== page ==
Your Dog May Keep You From Qualifying for Home Insurance

Did you know that most home insurance policies cover you for animal liability? This means that if your dog/animal bites and/or injures someone, your home insurance will fork up the bill for those injuries. Because homeowner’s insurance companies offer this coverage, they will restrict what kind of animals are allowed before they agree to insure your property.

Home Insurance Austin TX

Home Insurance Austin TX

Exotic animals and animals with the reputation of being violent or aggressive can cause you to be turned down by most insurance companies. What animals make it onto the “exotic, violent, or aggressive” list? Well, exotic is a no-brainer – no lions, tigers, bears, or of some of the smaller pets like insect or reptiles.

Because dogs are the most common type of pet, insurance companies have made a list for unacceptable dog breeds based on statistical injury data. Breeds of dog like Doberman, Rottweiler, Pit Bull and Chow Chow usually make it to this list. The list of unacceptable dog breeds will be different with every home insurance company.

Now before you say it, we know not every Pit Bull is mean and not every Rottweiler is an attack dog, but all the jerks that breed dogs to fight and be attack dogs have ruined it for everyone. If you are in a situation like this, our recommendation will be to shop until you find a home insurance company who will accept your pet. As last resort, you may be able to find an insurance company who will insure your house with the dog, but will want to exclude animal liability.



Austin Home Insurance Policy Holders Need to Understand Actual Cost Value VS Replacement Cost

Have you compared your home insurance policy (or any property insurance policy) and see some insurance policy state they cover on replacement cost basis and others state they cover actual cash value basis?  What is the difference?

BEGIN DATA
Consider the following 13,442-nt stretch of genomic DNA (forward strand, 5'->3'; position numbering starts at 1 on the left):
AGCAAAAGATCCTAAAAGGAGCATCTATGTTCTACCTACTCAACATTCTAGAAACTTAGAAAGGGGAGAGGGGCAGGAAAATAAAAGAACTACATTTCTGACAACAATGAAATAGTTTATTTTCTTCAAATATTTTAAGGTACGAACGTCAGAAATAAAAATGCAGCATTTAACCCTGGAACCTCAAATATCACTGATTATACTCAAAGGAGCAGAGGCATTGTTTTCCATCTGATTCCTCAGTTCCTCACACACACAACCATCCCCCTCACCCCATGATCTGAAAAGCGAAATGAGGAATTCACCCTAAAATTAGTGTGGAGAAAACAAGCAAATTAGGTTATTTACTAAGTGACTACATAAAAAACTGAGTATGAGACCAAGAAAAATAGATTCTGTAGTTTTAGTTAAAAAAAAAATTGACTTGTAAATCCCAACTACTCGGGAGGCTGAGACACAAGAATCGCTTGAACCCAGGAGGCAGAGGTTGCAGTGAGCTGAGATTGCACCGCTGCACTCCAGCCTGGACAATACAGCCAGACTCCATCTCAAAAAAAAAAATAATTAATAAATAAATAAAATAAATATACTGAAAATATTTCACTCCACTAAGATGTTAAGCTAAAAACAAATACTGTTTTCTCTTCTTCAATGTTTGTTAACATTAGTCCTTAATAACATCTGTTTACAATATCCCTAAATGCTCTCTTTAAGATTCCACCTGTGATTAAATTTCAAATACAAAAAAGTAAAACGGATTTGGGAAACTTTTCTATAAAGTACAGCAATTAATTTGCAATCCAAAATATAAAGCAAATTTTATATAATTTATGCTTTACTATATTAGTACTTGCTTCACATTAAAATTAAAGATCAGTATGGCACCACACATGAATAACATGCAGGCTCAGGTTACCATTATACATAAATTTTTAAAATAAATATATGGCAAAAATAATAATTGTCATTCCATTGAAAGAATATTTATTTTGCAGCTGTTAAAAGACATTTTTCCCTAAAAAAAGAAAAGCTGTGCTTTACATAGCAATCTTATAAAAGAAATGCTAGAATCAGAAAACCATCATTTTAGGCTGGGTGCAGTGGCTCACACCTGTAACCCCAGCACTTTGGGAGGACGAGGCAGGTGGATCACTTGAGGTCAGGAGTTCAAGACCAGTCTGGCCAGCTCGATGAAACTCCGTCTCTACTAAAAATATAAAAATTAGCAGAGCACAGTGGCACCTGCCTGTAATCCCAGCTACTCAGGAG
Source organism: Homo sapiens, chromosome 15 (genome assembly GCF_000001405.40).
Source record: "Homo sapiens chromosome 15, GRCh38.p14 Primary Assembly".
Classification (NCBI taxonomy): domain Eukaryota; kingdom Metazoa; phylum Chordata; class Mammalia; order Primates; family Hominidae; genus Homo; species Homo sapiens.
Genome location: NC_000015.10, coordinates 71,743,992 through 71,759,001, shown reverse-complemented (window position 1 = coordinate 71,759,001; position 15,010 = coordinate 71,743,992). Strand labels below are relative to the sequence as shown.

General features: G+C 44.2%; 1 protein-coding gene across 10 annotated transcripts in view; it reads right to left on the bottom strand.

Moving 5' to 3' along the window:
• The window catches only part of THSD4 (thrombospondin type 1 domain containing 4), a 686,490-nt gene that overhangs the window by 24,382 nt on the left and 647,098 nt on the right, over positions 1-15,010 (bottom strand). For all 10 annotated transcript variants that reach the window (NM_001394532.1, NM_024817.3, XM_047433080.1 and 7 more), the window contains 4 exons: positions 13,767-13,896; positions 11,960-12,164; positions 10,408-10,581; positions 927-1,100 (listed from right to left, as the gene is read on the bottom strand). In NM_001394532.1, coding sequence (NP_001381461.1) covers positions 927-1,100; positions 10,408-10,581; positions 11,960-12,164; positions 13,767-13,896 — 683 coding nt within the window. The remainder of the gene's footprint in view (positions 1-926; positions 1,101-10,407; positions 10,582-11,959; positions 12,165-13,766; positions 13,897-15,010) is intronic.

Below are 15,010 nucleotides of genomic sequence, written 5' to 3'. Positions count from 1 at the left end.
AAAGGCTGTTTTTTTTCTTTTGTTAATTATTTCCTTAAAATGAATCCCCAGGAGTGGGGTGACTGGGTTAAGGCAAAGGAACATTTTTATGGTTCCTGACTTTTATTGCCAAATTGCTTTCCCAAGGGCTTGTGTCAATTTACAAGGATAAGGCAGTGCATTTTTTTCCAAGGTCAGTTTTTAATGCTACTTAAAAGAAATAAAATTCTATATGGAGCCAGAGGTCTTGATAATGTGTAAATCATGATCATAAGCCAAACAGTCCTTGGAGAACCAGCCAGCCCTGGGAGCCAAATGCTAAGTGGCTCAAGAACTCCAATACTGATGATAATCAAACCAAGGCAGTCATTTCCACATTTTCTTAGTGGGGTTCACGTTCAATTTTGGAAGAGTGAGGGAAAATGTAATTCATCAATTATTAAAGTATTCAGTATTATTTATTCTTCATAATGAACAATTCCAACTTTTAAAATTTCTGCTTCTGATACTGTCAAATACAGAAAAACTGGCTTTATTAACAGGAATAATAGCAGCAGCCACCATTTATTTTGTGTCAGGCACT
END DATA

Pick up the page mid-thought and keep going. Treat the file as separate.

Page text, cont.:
The reality is that in some cases it is night and day difference.  In case of a claim, actual cash value bases will take into account depreciation.  The theory is that in case of a claim, the property must be depreciated because it has been used (no longer brand new), so why should new prices be paid to replace this property.  Insurance is in place to indemnify, NOT for insured’s to be better off (or benefit) after a claim, so ACV is a generally accepted insurance principle.


ACV Example: you have a 20 year roof on your 2000 year build home.  In 2015 (you still have the same roof from year 2000), a hail storm hits Austin and it tears down all your shingles, you now need a new roof. Actual cash value basis will depreciate your roof by 75% (15 years roof has been in place / 20 years roof expected life), minus the deductible.  If we assume your deductible is $1,000 and the cost to replace your roof is $10,000, the estimate pay out on this claim is $1,500 ($10,000 – $7,500 (75% of$1,00) – $1,000 (deductible))


Many insured complained at the ACV arrangement, so insurance companies came up with replacement cost payout basis. There is no depreciation taken into account in replacement cost.  Let’s use the same examples we used above, but apply replacement cost instead.


Replacement Cost Example: on the same 20 year roof which cost $10,000 to replace after 15 years, the payout would be $9,000.  The logic used here is that  in case of a claim, the insured would have to buy new wood, paint, shingles, etc.  Therefore, the insured sustained no true gain the insurance company paid for the claim.  So the concept of “indemnity” still stands.



The reality is that purchasing a replacement cost policy is much more expensive and more difficult to qualify.  Generally, only property in very good condition will qualify.